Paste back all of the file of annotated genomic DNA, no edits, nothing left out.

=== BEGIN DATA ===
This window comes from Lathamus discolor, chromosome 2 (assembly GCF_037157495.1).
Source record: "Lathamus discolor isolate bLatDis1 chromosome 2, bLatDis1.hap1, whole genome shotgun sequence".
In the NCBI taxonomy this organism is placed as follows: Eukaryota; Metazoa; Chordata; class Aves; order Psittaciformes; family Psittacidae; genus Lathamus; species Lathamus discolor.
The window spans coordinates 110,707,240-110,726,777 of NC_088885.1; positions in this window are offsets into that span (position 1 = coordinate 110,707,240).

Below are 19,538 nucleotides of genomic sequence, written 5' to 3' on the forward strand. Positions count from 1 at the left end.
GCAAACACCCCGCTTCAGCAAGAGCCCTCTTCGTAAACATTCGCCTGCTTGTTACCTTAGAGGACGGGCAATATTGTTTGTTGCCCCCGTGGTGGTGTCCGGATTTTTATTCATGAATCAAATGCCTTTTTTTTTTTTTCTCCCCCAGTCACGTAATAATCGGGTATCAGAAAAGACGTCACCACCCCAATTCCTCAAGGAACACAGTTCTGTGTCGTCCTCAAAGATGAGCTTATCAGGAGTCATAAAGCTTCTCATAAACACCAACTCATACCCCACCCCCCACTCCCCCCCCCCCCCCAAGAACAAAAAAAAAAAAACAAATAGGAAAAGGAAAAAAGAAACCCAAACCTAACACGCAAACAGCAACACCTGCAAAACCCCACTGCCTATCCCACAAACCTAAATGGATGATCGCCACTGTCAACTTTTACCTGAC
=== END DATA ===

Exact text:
This window comes from Lathamus discolor, chromosome 2 (assembly GCF_037157495.1).
Source record: "Lathamus discolor isolate bLatDis1 chromosome 2, bLatDis1.hap1, whole genome shotgun sequence".
In the NCBI taxonomy this organism is placed as follows: Eukaryota; Metazoa; Chordata; class Aves; order Psittaciformes; family Psittacidae; genus Lathamus; species Lathamus discolor.
The window spans coordinates 110,707,240-110,726,777 of NC_088885.1; positions in this window are offsets into that span (position 1 = coordinate 110,707,240).

Below are 19,538 nucleotides of genomic sequence, written 5' to 3' on the forward strand. Positions count from 1 at the left end.
GCAAACACCCCGCTTCAGCAAGAGCCCTCTTCGTAAACATTCGCCTGCTTGTTACCTTAGAGGACGGGCAATATTGTTTGTTGCCCCCGTGGTGGTGTCCGGATTTTTATTCATGAATCAAATGCCTTTTTTTTTTTTTCTCCCCCAGTCACGTAATAATCGGGTATCAGAAAAGACGTCACCACCCCAATTCCTCAAGGAACACAGTTCTGTGTCGTCCTCAAAGATGAGCTTATCAGGAGTCATAAAGCTTCTCATAAACACCAACTCATACCCCACCCCCCACTCCCCCCCCCCCCCCAAGAACAAAAAAAAAAAAACAAATAGGAAAAGGAAAAAAGAAACCCAAACCTAACACGCAAACAGCAACACCTGCAAAACCCCACTGCCTATCCCACAAACCTAAATGGATGATCGCCACTGTCAACTTTTACCTGAC